But like Central Park once did, Kenya’s oldest national park has much to repair. Former KWS director David Western lays out a few vital priorities in his upcoming opinion piece for Swara magazine, the journal of the East African Wildlife Society. “Ecological restoration is rightly the central plank of the plan, aiming to restore vegetation health and wildlife populations. Fire and mowing are necessary to reverse woody encroachment, restore habitat diversity, wildlife numbers and, I would add, the resilience of the park to droughts and climate change;” he writes. “Restoration calls for good science to guide management…. KWS should engage partners to help with the intensive ecological monitoring the plan calls for. Here I suggest using NGOs with years of experience and contracting universities to use the park for study and research.” Finally, “upgrading nature trails, overlooks and picnic sites…will help reduce the vehicular congestion… Any further accommodation in the park should be rejected.”
On my day in the park with The Lion Queens, we visited several picnic sites, currently closed to gatherings because of Covid restrictions, but essential pit stops for toilets. These choos should be made more sanitary and well ventilated, with running water (made warm by solar power) proper disposal of waste, and built with some flair for design in this ecosystem. For example, in 2013 Serena Hotels won awards for their Amboseli hotel designed like Maasai bomas. Beyond award-winning hotels, The Aga Khan Program at the Harvard Graduate School of Design is dedicated to the study of Islamic art and architecture, and landscape design. Given the remarkable restoration of Zanzibar’s StoneTown, imagine what the Aga Kahn organization could do for Nairobi National Park.
In particular, I think of three sites in the park. One is the Impala Observation Point, which on a previous visit provided a spectacular view of many White rhino below. The Caltex company built a small viewpoint there to celebrate Kenya’s independence in 1963. That should be preserved and renovated, cleverly, with an expanded platform to accommodate more people, perhaps a wide boardwalk that does not require demolishing trees. I leave this challenge to landscape designers and architects, plenty of whom improved vistas at Yellowstone and the Grand Canyon, both on the verge of being loved to death, along with my own former front yard of New York’s Riverside Park. At the 79th St. Rotunda, once occupied by homeless and drug dealers, a magnificent water fountain is being restored; one steps away from the concrete jungle to see the Hudson River, framed by arches. The river, once so polluted sea captains brought their boats to the harbor where barnacles simply fell off the hull from toxic waters, is now so clean it attracts humpback whales. This is the kind of initiative Nairobi National Park needs, not simply to make vistas become breathtaking, but to demonstrate the profitability of good planning and oversight.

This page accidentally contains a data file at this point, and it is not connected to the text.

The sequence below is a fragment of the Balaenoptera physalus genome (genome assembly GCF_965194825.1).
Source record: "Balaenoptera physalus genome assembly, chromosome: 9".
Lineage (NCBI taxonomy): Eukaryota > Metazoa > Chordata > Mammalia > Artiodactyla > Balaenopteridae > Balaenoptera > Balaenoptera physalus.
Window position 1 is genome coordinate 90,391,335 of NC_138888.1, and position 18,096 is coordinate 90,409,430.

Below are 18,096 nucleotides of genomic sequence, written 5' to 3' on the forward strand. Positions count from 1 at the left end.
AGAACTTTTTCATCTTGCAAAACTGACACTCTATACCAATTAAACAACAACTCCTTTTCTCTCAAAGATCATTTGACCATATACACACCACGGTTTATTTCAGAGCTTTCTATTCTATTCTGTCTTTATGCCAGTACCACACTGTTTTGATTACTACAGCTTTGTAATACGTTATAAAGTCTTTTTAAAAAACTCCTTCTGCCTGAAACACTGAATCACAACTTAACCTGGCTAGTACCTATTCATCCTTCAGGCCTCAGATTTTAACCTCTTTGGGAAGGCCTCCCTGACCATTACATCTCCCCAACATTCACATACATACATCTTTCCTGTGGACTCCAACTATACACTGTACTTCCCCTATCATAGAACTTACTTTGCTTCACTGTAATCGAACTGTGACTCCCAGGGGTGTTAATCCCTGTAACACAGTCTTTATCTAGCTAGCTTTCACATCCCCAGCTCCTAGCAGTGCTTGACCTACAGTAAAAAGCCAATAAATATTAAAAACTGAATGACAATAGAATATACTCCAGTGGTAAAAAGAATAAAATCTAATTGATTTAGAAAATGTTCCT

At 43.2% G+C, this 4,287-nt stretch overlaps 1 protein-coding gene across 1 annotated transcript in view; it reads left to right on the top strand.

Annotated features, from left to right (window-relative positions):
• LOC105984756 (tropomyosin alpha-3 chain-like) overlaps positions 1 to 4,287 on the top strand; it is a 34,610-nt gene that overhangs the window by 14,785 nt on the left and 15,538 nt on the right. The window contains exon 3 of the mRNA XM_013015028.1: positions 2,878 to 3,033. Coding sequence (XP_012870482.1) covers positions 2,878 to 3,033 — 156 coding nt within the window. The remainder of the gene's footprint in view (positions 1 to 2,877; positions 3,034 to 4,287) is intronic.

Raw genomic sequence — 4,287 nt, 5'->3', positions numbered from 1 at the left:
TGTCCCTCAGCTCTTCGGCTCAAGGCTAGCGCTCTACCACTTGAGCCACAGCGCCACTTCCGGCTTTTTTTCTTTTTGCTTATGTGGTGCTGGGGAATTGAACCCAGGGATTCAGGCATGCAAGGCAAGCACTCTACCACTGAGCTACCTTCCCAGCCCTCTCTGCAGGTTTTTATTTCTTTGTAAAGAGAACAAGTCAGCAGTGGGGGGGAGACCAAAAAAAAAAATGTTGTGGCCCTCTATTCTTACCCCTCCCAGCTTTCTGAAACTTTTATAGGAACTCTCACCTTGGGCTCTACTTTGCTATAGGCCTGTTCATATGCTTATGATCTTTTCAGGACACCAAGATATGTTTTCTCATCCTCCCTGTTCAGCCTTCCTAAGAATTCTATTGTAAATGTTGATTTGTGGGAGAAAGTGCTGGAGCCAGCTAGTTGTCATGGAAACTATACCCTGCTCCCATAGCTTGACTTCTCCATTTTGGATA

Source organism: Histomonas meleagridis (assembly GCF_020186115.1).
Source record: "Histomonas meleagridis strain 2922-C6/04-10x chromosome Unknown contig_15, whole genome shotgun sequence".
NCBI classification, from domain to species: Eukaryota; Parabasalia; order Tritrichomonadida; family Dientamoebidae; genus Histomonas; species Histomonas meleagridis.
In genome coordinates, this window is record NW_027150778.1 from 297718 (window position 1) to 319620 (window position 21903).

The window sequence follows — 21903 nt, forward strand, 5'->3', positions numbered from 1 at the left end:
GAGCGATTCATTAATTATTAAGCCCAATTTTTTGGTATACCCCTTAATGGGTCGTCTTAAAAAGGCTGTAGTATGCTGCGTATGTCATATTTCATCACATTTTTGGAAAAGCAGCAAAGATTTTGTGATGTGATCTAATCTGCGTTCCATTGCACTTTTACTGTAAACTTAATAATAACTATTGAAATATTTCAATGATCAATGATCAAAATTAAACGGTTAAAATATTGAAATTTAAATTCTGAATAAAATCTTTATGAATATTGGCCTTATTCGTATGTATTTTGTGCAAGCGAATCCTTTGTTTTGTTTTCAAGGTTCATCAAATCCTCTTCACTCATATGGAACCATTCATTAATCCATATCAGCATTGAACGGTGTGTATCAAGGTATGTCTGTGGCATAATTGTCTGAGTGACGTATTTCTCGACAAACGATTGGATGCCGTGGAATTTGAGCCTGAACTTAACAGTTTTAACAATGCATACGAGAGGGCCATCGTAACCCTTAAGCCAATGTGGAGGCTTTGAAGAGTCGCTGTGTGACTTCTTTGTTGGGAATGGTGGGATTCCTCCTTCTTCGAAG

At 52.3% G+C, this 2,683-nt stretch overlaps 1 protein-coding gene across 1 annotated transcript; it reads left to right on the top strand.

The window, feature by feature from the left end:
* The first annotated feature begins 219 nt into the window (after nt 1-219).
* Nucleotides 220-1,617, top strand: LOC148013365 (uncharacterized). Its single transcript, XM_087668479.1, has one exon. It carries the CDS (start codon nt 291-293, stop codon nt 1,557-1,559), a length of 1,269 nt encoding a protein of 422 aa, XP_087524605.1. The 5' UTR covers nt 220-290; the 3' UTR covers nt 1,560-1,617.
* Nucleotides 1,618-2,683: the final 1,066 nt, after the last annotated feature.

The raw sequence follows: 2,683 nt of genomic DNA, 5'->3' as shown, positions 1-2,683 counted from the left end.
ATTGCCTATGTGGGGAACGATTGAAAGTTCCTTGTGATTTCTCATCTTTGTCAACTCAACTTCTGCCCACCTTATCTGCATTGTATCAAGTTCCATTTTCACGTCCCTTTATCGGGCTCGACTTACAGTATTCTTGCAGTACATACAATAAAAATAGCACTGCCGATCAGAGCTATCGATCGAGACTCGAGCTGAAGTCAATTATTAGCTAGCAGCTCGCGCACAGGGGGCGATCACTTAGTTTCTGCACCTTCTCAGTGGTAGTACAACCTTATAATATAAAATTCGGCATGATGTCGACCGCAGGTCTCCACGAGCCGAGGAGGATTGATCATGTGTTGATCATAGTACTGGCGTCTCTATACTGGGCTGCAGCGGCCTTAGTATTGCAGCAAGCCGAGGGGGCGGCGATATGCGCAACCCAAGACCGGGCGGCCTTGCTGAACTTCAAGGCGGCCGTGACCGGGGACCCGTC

The second location is the NNP Animal Orphanage which could benefit from partnerships with Disney or the Wildlife Conservation Society. WCS, formerly the New York Zoological Society, transformed a small zoo in Central Park, giving the caged animals space and dignity. At the Cheetah Conservation Fund center in Namibia and some zoos, a cloth lure is used to exercise orphan cheetah, going from 0 to 60kph in seconds. It is a thrilling challenge for photographers, and the cheetah gets its exercise. See video
Entrance gates now bottlenecks should be changed to online booking of tickets in advance. With their receipt, the visitor should receive a list of park rules.
The Ivory Burning Site deserves an outdoor museum or monument that inform visitors about the historic moves Kenya made to halt illegal trade in ivory and rhino horn by burning confiscated tusks and horn. It was emotional, it was horrifying, and controversial. I think of Maya Lin, who designed the Vietnam Memorial in Washington, D.C. and recently devoted her attention to endangered species. At What Is Missing.net you can see the potential for interactive displays.
As long as I am dreaming of visions that might be, I would like to imagine strolling beneath the shade of Acacia geradi to arrive at a statue of Esmond Bradley-Martin, who devoted much of his adult life to exposing illegal trade in ivory and rhino. Shortly before he was murdered in 2018 at his home in nearby Langata, Bradley-Martin attended a BBQ in Nairobi National Park, telling members of FoNNaP, “I just wanted to show my support.”
I hope you will salute his spirit and show your support of Kenya’s oldest national park by becoming a member of FoNNaP. Current membership is in the hundreds; it should be in the thousands.